Why some people hate Jews and Asian-Americans


Originally published at: https://boingboing.net/2018/11/05/why-some-people-hate-jews-and.html


It’s an interesting perspective on an ugly vista most people who study history are very familiar with. Bigots tossing in homeless people and drug addicts with highly successful “model” minorities when the going gets tough (often due to the economic policies the bigots themselves supported) shows yet again that no matter how you look at the views of Know-Nothings you always see the same thing: a big pile of steaming BS that isn’t owed a platform.

groups that are stereotyped as both “cold” (the opposite of “good-natured, sincere and trustworthy”) and competent (“ambitious, intelligent and skillful”) are more likely to be targeted for, um, extermination.

While it doesn’t have a lot of experience with right-wing populist regimes taking power, this country has a long history of trying to marginalise intellectuals.


Wow. That just speaks to societal stupid. Because, you know, when times get tough, the first people to eliminate are the competent ones. Or, better stated, “Never underestimate the evil people in large groups may be capable of carrying out.”


“Why” doesn’t really matter, does it? Explaining evil doesn’t make it good.


Never more true than now.


Why some people hate Jews and Asian-Americans

Because they’re assholes?


Of course it matters. “Explain” isn’t synonymous with “excuse”. If we learn how people fall into the mental traps of bigotry, we can use that knowledge to devise better ways of extracting people from it, or preventing them from falling into it in the first place. And goodness knows, we sorely need a way to cure this particular mental disease at the moment.


If you wish to do something about it that has a shot at success, understanding “Why” matters a lot.


This isn’t mental. This isn’t even cognitive.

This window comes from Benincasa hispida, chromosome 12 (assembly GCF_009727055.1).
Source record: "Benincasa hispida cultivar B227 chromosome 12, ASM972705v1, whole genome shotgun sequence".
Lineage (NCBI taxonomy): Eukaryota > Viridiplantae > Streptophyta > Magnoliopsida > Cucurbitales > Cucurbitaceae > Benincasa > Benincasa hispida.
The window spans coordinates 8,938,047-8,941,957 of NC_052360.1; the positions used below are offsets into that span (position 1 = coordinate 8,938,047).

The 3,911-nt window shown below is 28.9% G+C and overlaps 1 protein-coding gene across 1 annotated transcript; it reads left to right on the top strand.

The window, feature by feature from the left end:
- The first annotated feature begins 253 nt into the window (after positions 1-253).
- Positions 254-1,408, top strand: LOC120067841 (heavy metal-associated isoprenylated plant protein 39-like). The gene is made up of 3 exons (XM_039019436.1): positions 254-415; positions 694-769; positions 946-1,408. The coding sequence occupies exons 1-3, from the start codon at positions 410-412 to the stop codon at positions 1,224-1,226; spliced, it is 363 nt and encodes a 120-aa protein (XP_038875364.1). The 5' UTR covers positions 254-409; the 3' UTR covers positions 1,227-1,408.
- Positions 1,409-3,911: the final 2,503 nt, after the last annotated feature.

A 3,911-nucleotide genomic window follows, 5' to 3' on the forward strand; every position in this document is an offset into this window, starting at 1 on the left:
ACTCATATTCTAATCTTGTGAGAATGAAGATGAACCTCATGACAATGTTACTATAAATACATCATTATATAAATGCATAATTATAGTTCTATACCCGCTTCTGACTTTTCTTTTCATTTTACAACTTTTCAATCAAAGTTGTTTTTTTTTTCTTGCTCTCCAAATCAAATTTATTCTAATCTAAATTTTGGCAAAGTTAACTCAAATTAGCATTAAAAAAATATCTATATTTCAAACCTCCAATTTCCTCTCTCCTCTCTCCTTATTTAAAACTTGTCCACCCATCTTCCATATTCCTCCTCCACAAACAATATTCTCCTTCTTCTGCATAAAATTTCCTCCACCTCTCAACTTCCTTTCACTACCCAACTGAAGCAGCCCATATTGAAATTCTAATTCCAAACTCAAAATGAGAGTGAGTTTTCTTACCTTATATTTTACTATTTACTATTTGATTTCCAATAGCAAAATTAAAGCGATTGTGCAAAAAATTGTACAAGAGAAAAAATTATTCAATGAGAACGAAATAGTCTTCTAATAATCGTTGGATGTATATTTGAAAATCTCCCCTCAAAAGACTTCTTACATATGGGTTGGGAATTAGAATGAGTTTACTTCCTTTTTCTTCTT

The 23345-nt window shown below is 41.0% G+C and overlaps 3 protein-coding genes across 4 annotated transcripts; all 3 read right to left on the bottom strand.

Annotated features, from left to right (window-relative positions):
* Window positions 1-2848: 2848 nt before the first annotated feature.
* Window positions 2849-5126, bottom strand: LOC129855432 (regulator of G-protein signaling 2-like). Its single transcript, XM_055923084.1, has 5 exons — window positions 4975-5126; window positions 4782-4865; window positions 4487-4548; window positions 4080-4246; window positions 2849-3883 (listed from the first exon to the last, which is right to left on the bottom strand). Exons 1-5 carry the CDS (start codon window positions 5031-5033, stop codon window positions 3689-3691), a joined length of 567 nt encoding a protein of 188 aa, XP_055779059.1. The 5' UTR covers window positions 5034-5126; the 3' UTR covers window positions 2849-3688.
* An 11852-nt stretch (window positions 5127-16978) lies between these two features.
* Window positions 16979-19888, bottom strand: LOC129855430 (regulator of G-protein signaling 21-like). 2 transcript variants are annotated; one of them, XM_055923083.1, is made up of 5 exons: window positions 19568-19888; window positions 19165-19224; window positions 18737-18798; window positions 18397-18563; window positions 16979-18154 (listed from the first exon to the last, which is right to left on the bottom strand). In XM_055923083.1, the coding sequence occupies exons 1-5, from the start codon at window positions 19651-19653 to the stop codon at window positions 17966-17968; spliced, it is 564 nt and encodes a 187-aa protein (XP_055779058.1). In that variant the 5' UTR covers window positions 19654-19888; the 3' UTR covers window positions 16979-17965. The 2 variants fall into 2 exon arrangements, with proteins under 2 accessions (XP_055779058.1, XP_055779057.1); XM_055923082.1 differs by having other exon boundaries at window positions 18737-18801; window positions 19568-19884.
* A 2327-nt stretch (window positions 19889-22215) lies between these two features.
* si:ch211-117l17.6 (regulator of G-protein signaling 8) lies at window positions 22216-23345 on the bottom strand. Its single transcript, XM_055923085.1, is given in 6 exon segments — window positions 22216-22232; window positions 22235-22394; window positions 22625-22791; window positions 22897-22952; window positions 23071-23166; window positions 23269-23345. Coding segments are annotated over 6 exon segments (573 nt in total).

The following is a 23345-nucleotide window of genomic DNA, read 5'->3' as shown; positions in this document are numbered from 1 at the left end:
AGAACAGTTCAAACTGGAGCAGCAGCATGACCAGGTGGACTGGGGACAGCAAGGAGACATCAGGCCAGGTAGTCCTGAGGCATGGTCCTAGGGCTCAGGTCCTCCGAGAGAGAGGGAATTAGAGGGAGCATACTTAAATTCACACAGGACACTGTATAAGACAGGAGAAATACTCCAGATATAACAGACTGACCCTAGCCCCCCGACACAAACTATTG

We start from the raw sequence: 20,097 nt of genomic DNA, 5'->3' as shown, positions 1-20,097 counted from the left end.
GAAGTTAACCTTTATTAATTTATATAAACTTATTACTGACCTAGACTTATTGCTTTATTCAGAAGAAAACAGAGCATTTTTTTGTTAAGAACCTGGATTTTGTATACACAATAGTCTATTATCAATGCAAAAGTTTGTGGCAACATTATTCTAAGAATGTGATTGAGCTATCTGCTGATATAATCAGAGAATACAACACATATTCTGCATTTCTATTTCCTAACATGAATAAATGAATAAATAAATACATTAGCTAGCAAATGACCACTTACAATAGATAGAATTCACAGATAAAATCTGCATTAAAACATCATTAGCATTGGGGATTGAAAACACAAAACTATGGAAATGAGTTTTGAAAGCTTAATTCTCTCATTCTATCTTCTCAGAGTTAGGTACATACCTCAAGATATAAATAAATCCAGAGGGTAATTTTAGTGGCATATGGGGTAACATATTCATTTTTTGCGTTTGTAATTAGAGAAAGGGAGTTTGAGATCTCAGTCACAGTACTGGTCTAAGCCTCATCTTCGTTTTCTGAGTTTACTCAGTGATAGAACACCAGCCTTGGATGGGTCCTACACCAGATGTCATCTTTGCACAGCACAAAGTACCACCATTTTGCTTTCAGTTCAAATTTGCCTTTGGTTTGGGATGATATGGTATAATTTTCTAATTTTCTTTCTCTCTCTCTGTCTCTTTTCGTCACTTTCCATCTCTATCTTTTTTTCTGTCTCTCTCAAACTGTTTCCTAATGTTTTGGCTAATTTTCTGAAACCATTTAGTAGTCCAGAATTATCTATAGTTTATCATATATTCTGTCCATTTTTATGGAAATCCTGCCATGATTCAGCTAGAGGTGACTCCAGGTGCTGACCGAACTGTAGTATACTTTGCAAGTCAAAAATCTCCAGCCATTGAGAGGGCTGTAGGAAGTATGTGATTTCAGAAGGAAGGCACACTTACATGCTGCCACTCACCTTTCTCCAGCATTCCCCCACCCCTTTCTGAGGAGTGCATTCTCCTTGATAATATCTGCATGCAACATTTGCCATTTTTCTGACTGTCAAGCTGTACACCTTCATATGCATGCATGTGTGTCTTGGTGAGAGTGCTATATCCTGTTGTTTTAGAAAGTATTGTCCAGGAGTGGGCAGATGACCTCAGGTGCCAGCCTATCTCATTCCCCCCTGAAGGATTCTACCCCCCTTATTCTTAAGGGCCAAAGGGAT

This is just a social disease.

(FTR, haven’t read the op-ed, and not sure I will.)

ETA: strike disease, too. Problem might be better.


Certainly good to understand a phenomenon, but always dicey to say anything even close to "people hate group X because group X is… It verges on, or cracks the door open to victim blaming. Making these claims makes it incredibly important to explore where they perceptions of coldness/competence comes from, who is amplifying them and who is helping translate them into “sneaky, not-quite-human and devious” and that level of careful detail tends to get lost below the fold in psychology reporting in the popular press.


I think you might stil have the phrasing a little off. Maybe more of an intrinsic social phenomenon that requires recognition, preferably early on, to STOMP out. Viewed that way, understanding how and where it may arise is quite useful.


Like gonorrhea.


Is there any evidence there is a cure?


It makes a lot of sense if you are, yourself, incompetent. You see things getting tough, you know that resources might tighten, and you know that in a true meritocracy you will be found wanting. So, to head that off, you work to revise the metrics of merit and dispose of competent competitors for those resources. This idea is not limited to the “stupid” crowd.

Compare to anxiety about access to higher education. In the early 20th century, Harvard College had an entrance exam: pass it and you’re in. Testing biases aside, a true meritocratic outcome. But once they noted the incoming classes were 50% Jewish or higher, they dropped it, and instituted the idea of “legacy” as a measure of merit. When you can’t compete, change the rules.


And that is the Republican election strategy in a nutshell!


Yes. Exposing them to an anaerobic environment.


Dont misunderstand me, by “societal stupid” i dont refer to a group of folks lacking in IQ points. Any significantly large group of individuals seems to lose higher intellectual function with frightening speed, and stress tends to make the slope steeper.


Sure, if you’ll take anecdotal as an existence proof, I’m way less shitty than I used to be. It’s quite possible for individuals to have the scales pried from their eyes.


Basically damned if you do, damned if you don’t.


Why matters a lot, if your goal is fighting the problem. Imagine crafting some type of anti-bigotry ad campaign. One strategy that might be appealing is countering negative stereotypes. If this research holds up, it would probably be counter productive to highlight the competence of these groups in times of increased resentment. A more successful strategy might be focusing on fighting the cold stereotypes.